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This review first appeared in the March 2010 issue of hi-end hifi magazine High Fidelity of Poland. You can also read this review of the Naim DAC in its original Polish version. We publish its English translation in a mutual syndication arrangement with publisher Wojciech Pacula. As is customary for our own reviews, the writer's signature at review's end shows an e-mail address should you have questions or wish to send feedback. All images contained in this review are the property of High Fidelity or Naim Audio. - Ed.

Krzysztof Kalinkowski
Review component retail: 9.950zł
Naim needs no introduction I think. For many audiophiles and music lovers, this company has acquired cult status. However, we haven’t reviewed much gear from them until now except for the CD 5i + Nait 5i and CD 5x with external FlatCap 2x power supply. But it’s never too late. As Naim is refreshing their product line, there are new opportunities on a regular basis.

: For the listening test of the new Naim DAC I used two sources: my Linn Unidisk 1.1 connected with the BNC-terminated digital cable supplied by Naim and the Olive 4HD file server connected using RCA-terminated ViaBlue cable. Both delivered CD quality 16/44.1 data as well as 24/96 or 24/88.2, in case of the Linn via DVD-V and DVD-A discs. In addition I used a WAV-loaded pen drive with files from 16/44.1 to 24/96 density.

Having just concluded my Olive review, I adopted a similar sequence of test CDs. I began by placing into the Linn tray the Lars Danielsson Tarantella disc [ACT, 9477-2, 2009]. Starting with the first few notes, the Naim already championed rhythm and drive. This may be trivia as Naim is supposed to sound like that but, it really and truly does. Here timing is superior to other aspects of the sound. There's no chance any tone wouldn't be on time. It’s as though a metronome were placed somewhere inside this small enclosure. I have not encountered similar pace and rhythm at this price level or double. The tonal balance was very neutral. All parts of the frequency spectrum were treated equal. Only compared directly to the Linn playing back the same material through its analog outputs could one identify a slight dryness and hardening of the lower midrange and upper bass. The treble range was very good and timbre and reverb of cymbals were resolved well. Bass too was splendid. Lead double bass had proper body and agreeable tone. The soundstage was wide and well sorted. Images were properly sized without ambiguity and their location in space nearly perfect, outlines clearly drawn. Only stage depth was shorter than over my reference player. This tended to focus the listener on the first plane. But I have believe this might be by design. Naim seems to approach spatial portrayals like it consistently. All other Naim products I've heard did it similarly.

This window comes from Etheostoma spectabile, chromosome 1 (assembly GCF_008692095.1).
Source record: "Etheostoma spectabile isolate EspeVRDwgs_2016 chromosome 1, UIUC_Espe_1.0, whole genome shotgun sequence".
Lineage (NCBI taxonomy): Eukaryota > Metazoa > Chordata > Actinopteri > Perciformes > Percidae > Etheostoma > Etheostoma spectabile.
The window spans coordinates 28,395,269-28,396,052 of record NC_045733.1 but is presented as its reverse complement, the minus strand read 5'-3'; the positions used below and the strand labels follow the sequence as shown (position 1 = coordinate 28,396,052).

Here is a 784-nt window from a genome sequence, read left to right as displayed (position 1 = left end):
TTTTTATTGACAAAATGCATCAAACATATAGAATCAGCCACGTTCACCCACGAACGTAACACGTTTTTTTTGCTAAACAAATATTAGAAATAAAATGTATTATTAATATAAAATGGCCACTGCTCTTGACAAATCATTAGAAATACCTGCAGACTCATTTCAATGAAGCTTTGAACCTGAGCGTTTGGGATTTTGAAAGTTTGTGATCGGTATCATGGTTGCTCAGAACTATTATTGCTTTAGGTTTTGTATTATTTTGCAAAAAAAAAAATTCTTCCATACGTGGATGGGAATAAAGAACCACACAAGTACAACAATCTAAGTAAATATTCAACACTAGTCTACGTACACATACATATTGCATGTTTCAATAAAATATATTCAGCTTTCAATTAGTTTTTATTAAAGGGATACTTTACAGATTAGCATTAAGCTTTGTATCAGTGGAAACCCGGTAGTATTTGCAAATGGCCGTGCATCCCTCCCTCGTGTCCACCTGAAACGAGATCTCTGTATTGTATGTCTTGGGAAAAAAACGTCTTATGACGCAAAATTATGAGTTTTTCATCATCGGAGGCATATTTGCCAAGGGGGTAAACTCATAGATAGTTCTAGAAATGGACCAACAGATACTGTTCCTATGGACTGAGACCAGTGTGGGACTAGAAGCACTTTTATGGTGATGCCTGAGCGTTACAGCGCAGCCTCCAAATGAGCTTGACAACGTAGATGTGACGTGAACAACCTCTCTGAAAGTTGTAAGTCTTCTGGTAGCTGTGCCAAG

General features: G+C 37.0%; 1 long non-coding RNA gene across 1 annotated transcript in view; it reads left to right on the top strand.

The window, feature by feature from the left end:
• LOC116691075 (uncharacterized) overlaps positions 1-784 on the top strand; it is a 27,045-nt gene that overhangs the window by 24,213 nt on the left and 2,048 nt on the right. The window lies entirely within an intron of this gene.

Next up was Jarré’s Geometry of Love project [Aero Productions/Warner Music, 2564 60693-2, 2003]. Again the DAC directed attention at the rhythmic aspects of this disc to become the leitmotif. This created great vividness while the ‘colors’ of the synthesizers were reproduced very nicely, their tone fat and saturated. Unfortunately this is not an audiophile recording and imperfections are easily pinpointed. But the Naim behaved well, placing those in the background to allow the music to remain in the lead role. This is important. Not all digital sources at this level or higher handle this aspect as gracefully.

Next I fed the converter with the Black Hawk Down soundtrack [Decca, 017 012-2, 2001]. Of course I just had to spin “Barra Barra” with Rachid Taha and “Gortoz a Ran – J’Attends” with Lisa Garrard. The vocals were phenomenal in either case. I was really impressed. Lisa’s voice was saturated and sensual, Rahid’s extremely well accentuated and free from any coarseness. This I felt was attributable to the machine's very clean and high midrange resolution. Compared to my player, here I did not encounter the aforementioned impression of dryness in the lower midrange as on the Lars disc. Interesting. The instruments too were handled well, localized properly and clearly surrounded by air. Beat fidelity or rhythm was again top notch.

Then came 88 Basie Street by Count Basie [Fantasy/JVC, JVCXR-0021-2, 1987]. Its big band arrangements did not derail the Naim in the least. The DAC handled their complexity splendidly, showing both the sound of the entire band as well as allowing one to pursue each instrumental thread separately. Here I had the impression that the treble range was slightly rounded and sweetened, rendering the brass instruments and particularly trumpets with less vigor than expected. On the other hand there was sufficient sonic power for the size of the band. This disc also allowed a good look at the resolution of each sub range. All of them were at least good while the midrange was even better to allow for proper instrumental reverb. The first ‘dense’ recording was Rebecca Pigeon’s Retrospective in the form of 24/96 FLAC [Chesky Records/HD Tracks, SACD242, 2003] recorded on DVD-V in LPCM and sourced from the Linn and network drive of the Olive player.

Switching to high resolution lit up the DAC’s HD LED [see above] but otherwise the changes were fairly minimal. I could perhaps see slightly deeper into the soundstage and appreciate better decays and overall higher resolution but all that was subtle. One might say that these changes only dotted the ‘I’ for the final polish but the sound itself did not fundamentally change from what CD quality material had already established. In my opinion this demonstrated design maturity. The Naim DAC required no hi-rez files to show what it could do.